ADAU1701 DSP Crystal stop oscillating

We have been in production with an ADAU1701 design for 3 years but we have recently been seeing failures that we have identified as the DSP crystal oscillator stopping.
This has probably been happening for a while as we have had a few products with unexplained failures that sound like this fault in hindsight.

The product will happily run for multiple hours or days and then the crystal stops oscillating. a power cycle normally fixes the problem.

During the development we had issues with the crystal oscillator and submitted a post for help on the layout.

Dave Thib kindly helped and reviewed a revised layout which is used in production pcb so we hope this is good. The original post is here,

https://ez.analog.com/dsp/sigmadsp/f/q-a/64396/adau1701-1401-recommended-crystal-layout

Question, can you provide any suggestion as to what may be causing the crystal oscillator to extremely intermittently stop.

Are there any suggested tests we could do to identify the fault.

The crystal used is an Abracon ABLS-12.288MHZ-B4-T.

(The schematic says a ADAU1401 but we use the ADAU1701 is production)

The final PCB layout is below, It is a 4 layer design with a ground plane directly under the top layer

We have tried the following,

  • Thermally stressed the unit both hot and cold with no effect
  • Changed the drive resistor to 200R and 0R0 which appeared to do nothing
  • Performed readback every 100ms on the DSP to catch when it stops responding to SPI commands. This indicates the clock has stopped

We are struggling to think what else to test as the clock is such a self contained block in the DSP with little testing possible.

Parents
  • Hello,

    Can you measure the crystal drive level in your PCB?

    Take a look at my post:

    https://ez.analog.com/dsp/sigmadsp/f/q-a/544232/eval-adau1701miniz-high-crystal-drive-level

    The drive level should be measured right after the dumping resistor. 

    A high drive level can cause the crystal to age, and even to damage it over time.

    I've asked analog devices to explain why the crystal waveform is distorted (measured in the evaluation board), but they are ignoring my requests.

    Nir

  • I have attached both the product xtal waveform and as a comparison the analog evaluation board EVAL-ADAU1701MINIZ.

    They both look near identical. I would sincerely hope that the evaluation board does not have an incorrect crystal drive.

    Product XTAL Input

    ADAU1701 Evaluation Board XTAL input

    Product XTAL Output

    ADAU1701 Evaluation Board XTAL Output

  • Hi,

    Thanks for performing the measurement - the waveforms looks exactly like in my PCB

    The sine wave is distorted and have an amplitude of 3.5Vp-p, right?

    Thake a look in the ADAU1701 PDF, page 18:

    The 100 Ω damping resistor on OSCO gives the oscillator a voltage swing of approximately 2.2 V

    In reality, the amplitude is far above 2.2V. the crystal is indeed overloaded, and over time, it can actually "break"

    the crystal (this is an electro-mechanical component)

    Take a look at this video what can a high drive level can cause:

    https://www.youtube.com/watch?v=2Dg_GYXs4Ss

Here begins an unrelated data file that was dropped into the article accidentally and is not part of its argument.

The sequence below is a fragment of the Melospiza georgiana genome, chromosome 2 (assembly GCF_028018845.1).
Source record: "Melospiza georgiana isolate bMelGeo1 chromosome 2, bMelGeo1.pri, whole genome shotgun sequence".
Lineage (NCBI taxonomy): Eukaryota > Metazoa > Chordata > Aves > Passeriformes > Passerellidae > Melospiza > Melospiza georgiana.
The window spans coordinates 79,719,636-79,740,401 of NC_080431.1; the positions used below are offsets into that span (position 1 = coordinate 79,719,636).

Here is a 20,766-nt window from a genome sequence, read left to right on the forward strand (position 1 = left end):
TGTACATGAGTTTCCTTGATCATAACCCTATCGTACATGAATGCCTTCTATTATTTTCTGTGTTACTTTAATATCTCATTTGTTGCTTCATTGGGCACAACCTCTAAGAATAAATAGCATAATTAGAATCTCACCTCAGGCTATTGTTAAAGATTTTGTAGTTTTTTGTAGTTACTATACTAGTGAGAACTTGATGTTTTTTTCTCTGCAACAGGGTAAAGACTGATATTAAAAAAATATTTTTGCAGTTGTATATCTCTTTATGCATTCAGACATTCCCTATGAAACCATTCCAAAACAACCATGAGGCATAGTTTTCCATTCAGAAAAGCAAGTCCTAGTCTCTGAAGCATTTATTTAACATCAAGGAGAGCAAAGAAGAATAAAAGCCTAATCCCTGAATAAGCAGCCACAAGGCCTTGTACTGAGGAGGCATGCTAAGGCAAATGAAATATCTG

I use a crystal oscillator in my ARM MCU, and I had never encountered any problems. the amplitude measured in my MCU crystal is 1.5 - 2Vp-p, and the sinewave is not distorted at all. 

    I've tried lowering the drive level by increasing the dumping resistor (using a resistor in the kilo-ohms range) and indeed the distortion wave gone, and the amplitude was much lower (~2Vp-p) but then, the crystal was once again not starting right.

    I strongly suggest you changing the crystal to an external CMOS oscillator - like this one:

    https://www.mouser.co.il/datasheet/2/3/ASCO-245430.pdf

    With an external XO, you will never have a startup issues ever again.

    Nir  

  • 0
    •  Super User 
    on May 16, 2021 3:33 PM in reply to Nir76

         We have made two -1701 products.  One has a packaged oscillator which always works, so that's a good idea.  The other relies upon the internal oscillator with a crystal.  We haven't thought of measuring the crystal drive.  One unit came back where its user reports it quitting when exposed to static electricity -- touching the panel after walking on carpet, for example.  We have been unable to duplicate this issue at our facility, likely because the whole place is ESD proof!  Yet it could very well be that the zap makes its oscillator stop running until power is reset.  The excessive drive problem reminds me of early amateur radio transmitters where a physically much larger crystal feeds back around a repurposed audio output or TV sweep tube.  With the circuit improperly adjusted the crystal could fracture.

         Best regards,

         Bob

  • Hi,

    Is this an official analog devices response to our crystal drive level problem?

    The crystal is operating out of spec, the drive level is way too high.

    If this is normal by the company standards, so please state that this is a given situation and there is nothing that can be done in order to solve this problem.

    Otherwise, please provide a solution to reduce the crystal drive level.

    Nir

Reply
  • Hi,

    Is this an official analog devices response to our crystal drive level problem?

    The crystal is operating out of spec, the drive level is way too high.

    If this is normal by the company standards, so please state that this is a given situation and there is nothing that can be done in order to solve this problem.

    Otherwise, please provide a solution to reduce the crystal drive level.

    Nir

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